Author Archives: B. W. Wells Association

A Rare and Diminutive Skullcap: Scutellaria leonardii

Scutellaria is a large genus, with 350+ species scattered all over the world.  One of the smallest and rarest of these is Scutellaria leonardii, which is found in only 5 counties in North Carolina, but is mostly confined to Durham … Continue reading

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Beware the Orange Queen! (Vespula squamosa)

There are two common species of yellowjackets in North Carolina and the Southeast.  They are: the eastern yellowjacket – Vespula maculifrons, and the southern yellowjacket – Vespula squamosa.  They are industrious and hard working social insects with somewhat similar life … Continue reading

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The Sandhills Lily and the Orange Fringed Orchid

The Sandhills Lily (Lilium pyrophilum) and the Orange Fringed Orchid (Platanthera ciliaris) can  occasionally be found growing together in the Sandhills Region of North Carolina.  However, their circumstances are very different.  The Sandhills Lily is one of nine species that … Continue reading

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B. W. Wells Paintings Traveling Exhibit

North Carolina State Parks has created a traveling exhibit on the paintings of B.W. Wells. They are re-creations/re-printings of digital images of the real paintings. Printed directly onto canvas material they look visually authentic. The display is now set up … Continue reading

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Early Whitlow Grass – Draba verna – and Another Dimension to Plant Blindness

Draba verna, Early Whitlow Grass, is not a grass at all, but an herbaceous winter annual, a member of the large mustard family, the Brassicaceae.  The Whitlow part of its common name came from its purported medicinal qualities for healing … Continue reading

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Artifacts Found at Rockcliff Farm Provide a Glimpse into North Carolina Prehistory

Bertram Whittier Wells was an accomplished and influential ecologist and botanist, and an important advocate for studying plants as parts of natural communities.  His book “The Natural Gardens of North Carolina”, published in 1932, is a classic work on the … Continue reading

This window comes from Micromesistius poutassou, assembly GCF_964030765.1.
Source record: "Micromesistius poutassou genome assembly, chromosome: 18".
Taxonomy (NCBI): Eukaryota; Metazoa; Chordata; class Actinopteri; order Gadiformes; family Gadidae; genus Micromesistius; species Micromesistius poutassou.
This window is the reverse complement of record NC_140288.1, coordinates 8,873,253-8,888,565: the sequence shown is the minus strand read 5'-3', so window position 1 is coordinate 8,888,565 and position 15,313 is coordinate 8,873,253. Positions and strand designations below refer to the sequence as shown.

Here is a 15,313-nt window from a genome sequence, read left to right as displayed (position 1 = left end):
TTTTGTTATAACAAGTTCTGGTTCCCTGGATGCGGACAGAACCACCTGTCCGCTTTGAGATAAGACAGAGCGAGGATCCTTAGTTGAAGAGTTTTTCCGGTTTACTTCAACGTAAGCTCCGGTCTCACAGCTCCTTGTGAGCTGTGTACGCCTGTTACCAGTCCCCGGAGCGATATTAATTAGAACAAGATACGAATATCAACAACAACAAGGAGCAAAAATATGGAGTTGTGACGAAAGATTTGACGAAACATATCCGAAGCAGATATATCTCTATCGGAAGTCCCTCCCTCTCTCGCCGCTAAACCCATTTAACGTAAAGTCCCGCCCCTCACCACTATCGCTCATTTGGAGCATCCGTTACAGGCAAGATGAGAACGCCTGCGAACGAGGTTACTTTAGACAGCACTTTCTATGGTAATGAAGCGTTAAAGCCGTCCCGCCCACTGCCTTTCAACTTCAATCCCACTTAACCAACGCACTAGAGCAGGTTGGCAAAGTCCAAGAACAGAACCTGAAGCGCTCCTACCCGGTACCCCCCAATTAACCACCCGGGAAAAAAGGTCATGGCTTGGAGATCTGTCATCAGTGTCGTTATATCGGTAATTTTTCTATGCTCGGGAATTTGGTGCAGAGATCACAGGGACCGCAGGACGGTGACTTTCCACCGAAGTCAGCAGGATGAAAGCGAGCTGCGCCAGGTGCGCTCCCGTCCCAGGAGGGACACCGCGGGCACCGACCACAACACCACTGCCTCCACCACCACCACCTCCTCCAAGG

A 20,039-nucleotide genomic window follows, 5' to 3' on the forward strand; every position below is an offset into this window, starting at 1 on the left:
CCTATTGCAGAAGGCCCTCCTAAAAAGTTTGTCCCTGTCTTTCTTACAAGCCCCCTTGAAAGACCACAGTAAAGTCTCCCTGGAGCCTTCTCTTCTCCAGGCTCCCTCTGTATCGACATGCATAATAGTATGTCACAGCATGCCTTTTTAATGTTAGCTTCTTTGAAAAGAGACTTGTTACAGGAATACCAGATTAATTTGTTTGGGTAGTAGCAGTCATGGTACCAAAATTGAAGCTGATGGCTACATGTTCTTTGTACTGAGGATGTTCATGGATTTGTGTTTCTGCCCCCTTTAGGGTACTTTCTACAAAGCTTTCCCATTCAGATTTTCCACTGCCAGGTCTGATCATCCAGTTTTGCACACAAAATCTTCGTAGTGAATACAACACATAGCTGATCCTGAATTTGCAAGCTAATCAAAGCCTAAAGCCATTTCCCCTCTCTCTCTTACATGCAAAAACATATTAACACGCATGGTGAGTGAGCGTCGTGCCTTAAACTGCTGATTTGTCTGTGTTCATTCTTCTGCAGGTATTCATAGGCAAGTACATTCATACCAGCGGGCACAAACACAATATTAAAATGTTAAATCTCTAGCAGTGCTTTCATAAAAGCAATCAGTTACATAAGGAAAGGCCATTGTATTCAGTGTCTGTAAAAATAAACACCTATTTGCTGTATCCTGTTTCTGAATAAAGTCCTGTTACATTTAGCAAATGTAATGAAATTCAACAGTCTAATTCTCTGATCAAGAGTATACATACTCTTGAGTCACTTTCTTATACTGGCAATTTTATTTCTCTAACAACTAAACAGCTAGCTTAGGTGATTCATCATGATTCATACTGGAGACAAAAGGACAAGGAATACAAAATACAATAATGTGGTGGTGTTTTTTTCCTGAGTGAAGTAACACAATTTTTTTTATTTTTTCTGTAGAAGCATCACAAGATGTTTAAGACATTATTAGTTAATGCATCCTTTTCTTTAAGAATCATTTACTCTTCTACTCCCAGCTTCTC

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The Enigmatic Dual Forms of Virginia Snakeroot (Endodeca serpentaria)

Virginia Snakeroot – Endodeca serpentaria –  is a common , low growing, native perennial that can be found in a variety of forest habitats in North Carolina.  It is a member of the Birthwort family (Aristolochiaceae) , a family primarily … Continue reading

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Spring Flowers of the Honey Locust (Gleditsia triacanthos)

The Honey Locust (Gleditsia triacanthos) is a native tree known for its formidable thorns and its long, twisting pods.  The pods contain seeds that are surrounded by a sweet, honey-colored pulp.  The thorns and pods are shown below. The Honey Locust … Continue reading

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Eastern Gray Squirrels and the Slippery Elm (Ulmus rubra)

Early blooming trees like Elms and Maples produce a bonanza of high energy seeds, greatly coveted by Eastern Gray Squirrels (Sciurus carolinensis).  Their frenetic activity high in the trees is a common sight in early spring.  In some areas, they appear … Continue reading

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The Developmental Stages of the Smooth Coneflower – Echinacea laevigata

Echinacea laevigata – the Smooth Coneflower – is among the rarest plants in North America.  It is not mentioned in the B. W. Wells classic The Natural Gardens of North Carolina.  More significantly, the historic habitat of the Smooth Coneflower … Continue reading

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